|Posted on June 1, 2017 at 10:30 AM|
Most of our holidays, especially those involving a three-day weekend, are an occasion of joyous celebrations and relaxation with families and friends. Memorial Day, however, is a solemn day of remembrance and national mourning. For those who have suffered the loss of friends and family it is a time of bitter-sweet memories that stir the profound emotions of grief which often linger on well after the weekend. For me Memorial Day is like a funeral service. The grief doesn’t end with the burial, but must be faced and endured for some time thereafter.
Grief is one of the most complex experience known to the human condition. It is a mixture of some very intense emotions including feelings of sadness, despair, anger, hatred, and fear just to name a few. Research indicates a fairly predictable course over a period of 18 months to 2 years after the loss. In addition, grief is cumulative meaning that a recent loss may occasion the grief responses from all previous losses. Some have postulated that grief may be a primary cause in the aging process. The longer one lives the more losses and attending grief is experienced which leads to the natural disengagement of old age. Clearly, grief is a devastating emotion experienced by all to some extent.
In seeking to comfort those who were in grief the apostle Paul writes, “But I would not have you to be ignorant, brethren, concerning them which are asleep, that you sorrow not, even as others, which have no hope”. (1 Thessalonians 4: 13) In this passage he presents the key to coping with our grief as being hope. Although writing to believers he is seeking to comfort those whose loved ones are “asleep” (biblical term for dead) suggesting that there is a future awakening and reunion coming. Even as believers we must experience grief due to the loss, but we do not have to sorrow “as others which have no hope”. That which mitigates our grief is the hope (confident and joyful expectation of our future) we have when trusting the promise of a glorious reunion in the Lord.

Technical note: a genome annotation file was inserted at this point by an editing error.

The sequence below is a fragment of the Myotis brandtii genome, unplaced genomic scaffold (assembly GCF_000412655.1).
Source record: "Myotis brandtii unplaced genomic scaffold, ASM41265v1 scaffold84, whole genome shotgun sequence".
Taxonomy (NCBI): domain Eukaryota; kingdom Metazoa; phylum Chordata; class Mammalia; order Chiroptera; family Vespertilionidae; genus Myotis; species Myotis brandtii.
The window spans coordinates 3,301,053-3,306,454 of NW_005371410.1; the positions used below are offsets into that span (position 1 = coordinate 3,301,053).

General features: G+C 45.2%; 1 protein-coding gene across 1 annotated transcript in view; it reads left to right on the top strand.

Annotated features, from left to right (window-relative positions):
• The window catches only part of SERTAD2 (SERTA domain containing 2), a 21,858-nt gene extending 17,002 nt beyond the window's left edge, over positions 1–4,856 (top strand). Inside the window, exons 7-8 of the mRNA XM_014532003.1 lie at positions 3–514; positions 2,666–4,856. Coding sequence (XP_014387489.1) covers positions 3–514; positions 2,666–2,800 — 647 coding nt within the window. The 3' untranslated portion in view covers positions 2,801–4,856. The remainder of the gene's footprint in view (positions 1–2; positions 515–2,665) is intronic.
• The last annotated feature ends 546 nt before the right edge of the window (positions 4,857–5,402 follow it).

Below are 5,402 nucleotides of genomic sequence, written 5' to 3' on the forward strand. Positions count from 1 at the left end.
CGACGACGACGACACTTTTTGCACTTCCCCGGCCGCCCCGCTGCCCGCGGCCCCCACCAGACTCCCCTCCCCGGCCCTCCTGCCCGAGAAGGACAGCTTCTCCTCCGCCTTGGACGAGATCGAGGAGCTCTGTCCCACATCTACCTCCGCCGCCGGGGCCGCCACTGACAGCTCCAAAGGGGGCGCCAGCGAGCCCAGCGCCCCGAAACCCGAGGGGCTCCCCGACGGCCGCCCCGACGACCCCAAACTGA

This hope is not to be confused with happiness. Happiness is based on our circumstances in life. If we experience good happenings, we are happy. If we experience bad happenings we are unhappy. Hope is not based on happenings but comes as a fruit of the Spirit especially in times of turmoil. The loss of a loved one will certainly make us unhappy and fill us with sorrow. But it is in our grief that we may experience the hope that allows us to work through the pain and come to a place of acceptance. The quiet, inward confidence of knowing that it will get better allows us to face the intense emotions believing we will not lose.
A common problem with any loss is its association with failure and the resulting sense of shame. Assigning blame to ourselves or others for the loss leads to intense guilt on the one hand or hatred on the other. The hope that eases our grief is not just based on believing in a glorious reunion in the future, but also in trusting our heavenly Father in the present. Honestly expressing our grief (and all its feelings) to the Father and allowing him to affirm his love for us provides us with the comfort we need to make it through today. Taking one day at a time in faith gives us the hope we need to love others despite our loss.